About this paper:
Appears in: ICERI2013 Proceedings
Publication year: 2013
Pages: 255-262
ISBN: 978-84-616-3847-5
ISSN: 2340-1095
Conference name: 6th International Conference of Education, Research and Innovation
Dates: 18-20 November, 2013
Location: Seville, Spain
Gamification is a new word, coined by Nick Pelling in 2002 [1] for an old concept, that of games supporting (learning) objectives, which have been popular through the ages. Deterding et al. [2] describe it as the use of game elements in a non-gaming context. So, fundamentally gamification is the use of game-based mechanics, aesthetics and game thinking to engage people, motivate action, promote learning, and solve problems. That is why it can be used as an alternative way of assessing students. One example is that of Lee Sheldon [3] at the University of Indiana and Rensselaer Polytechnic, who gives experience points to his students instead of grades. Normally a student starts with an A and then, depending on his performance, moves down towards an F, while in a game you start at zero points and you work your way up. So, he implemented the system that way, having all students start with an F and have to gain points to reach A+. Another example is that of using badges instead of grades. The former are intangible rewards that recognize accomplished missions, achieved milestones and even completed levels. Games are known to thrive in terms of engagement. Teachers already use game elements in their curriculum successfully. This paper will attempt to introduce the concept of gamification and its implementation to a learning environment.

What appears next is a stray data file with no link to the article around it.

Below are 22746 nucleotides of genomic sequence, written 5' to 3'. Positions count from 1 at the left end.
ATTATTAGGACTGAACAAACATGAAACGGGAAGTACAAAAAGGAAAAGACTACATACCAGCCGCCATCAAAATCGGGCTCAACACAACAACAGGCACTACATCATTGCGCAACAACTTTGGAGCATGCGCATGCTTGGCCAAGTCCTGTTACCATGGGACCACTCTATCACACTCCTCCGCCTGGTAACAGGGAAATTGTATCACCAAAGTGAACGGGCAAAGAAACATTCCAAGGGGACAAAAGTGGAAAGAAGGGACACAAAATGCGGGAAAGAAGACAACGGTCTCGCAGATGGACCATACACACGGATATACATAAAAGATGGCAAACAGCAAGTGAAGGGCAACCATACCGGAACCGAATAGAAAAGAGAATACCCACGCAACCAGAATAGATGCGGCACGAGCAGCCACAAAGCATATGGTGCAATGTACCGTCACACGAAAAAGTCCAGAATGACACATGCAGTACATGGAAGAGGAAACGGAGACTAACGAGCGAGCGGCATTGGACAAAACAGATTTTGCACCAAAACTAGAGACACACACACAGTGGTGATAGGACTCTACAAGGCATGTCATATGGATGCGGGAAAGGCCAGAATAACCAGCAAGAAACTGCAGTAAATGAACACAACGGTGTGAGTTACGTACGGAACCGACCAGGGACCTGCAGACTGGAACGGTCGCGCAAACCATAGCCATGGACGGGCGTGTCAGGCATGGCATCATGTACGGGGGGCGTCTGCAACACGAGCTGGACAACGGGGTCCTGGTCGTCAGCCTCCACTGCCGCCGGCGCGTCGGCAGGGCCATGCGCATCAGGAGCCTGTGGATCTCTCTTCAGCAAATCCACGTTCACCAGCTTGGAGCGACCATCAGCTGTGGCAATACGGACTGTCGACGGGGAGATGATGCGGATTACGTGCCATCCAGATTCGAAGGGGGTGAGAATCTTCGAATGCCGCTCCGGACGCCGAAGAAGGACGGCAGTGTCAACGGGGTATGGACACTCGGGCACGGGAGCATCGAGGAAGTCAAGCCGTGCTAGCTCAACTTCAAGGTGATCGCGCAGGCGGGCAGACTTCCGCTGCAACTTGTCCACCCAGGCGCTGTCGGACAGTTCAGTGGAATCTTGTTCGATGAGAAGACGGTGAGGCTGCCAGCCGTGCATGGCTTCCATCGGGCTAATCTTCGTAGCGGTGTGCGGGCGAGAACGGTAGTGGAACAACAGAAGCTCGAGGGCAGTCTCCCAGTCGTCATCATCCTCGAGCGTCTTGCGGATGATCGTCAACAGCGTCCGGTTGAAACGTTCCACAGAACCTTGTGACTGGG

[1] Marczewski, A. (2012). “Forward”. Gamification: A Simple Introduction (1st ed.). Andrzej Marczewski, p. 46. Retrieved 2012-11-25
[2] Deterding, S., Khaled, R., Nacke, L. E., & Dixon, D. (2011, May). Gamification: Toward a definition. In CHI 2011 Gamification Workshop Proceedings.
[3] Sheldon, L. (2012). The Multiplayer Classroom: designing coursework as a game. Course Technology.
Gamification, learning, assessment.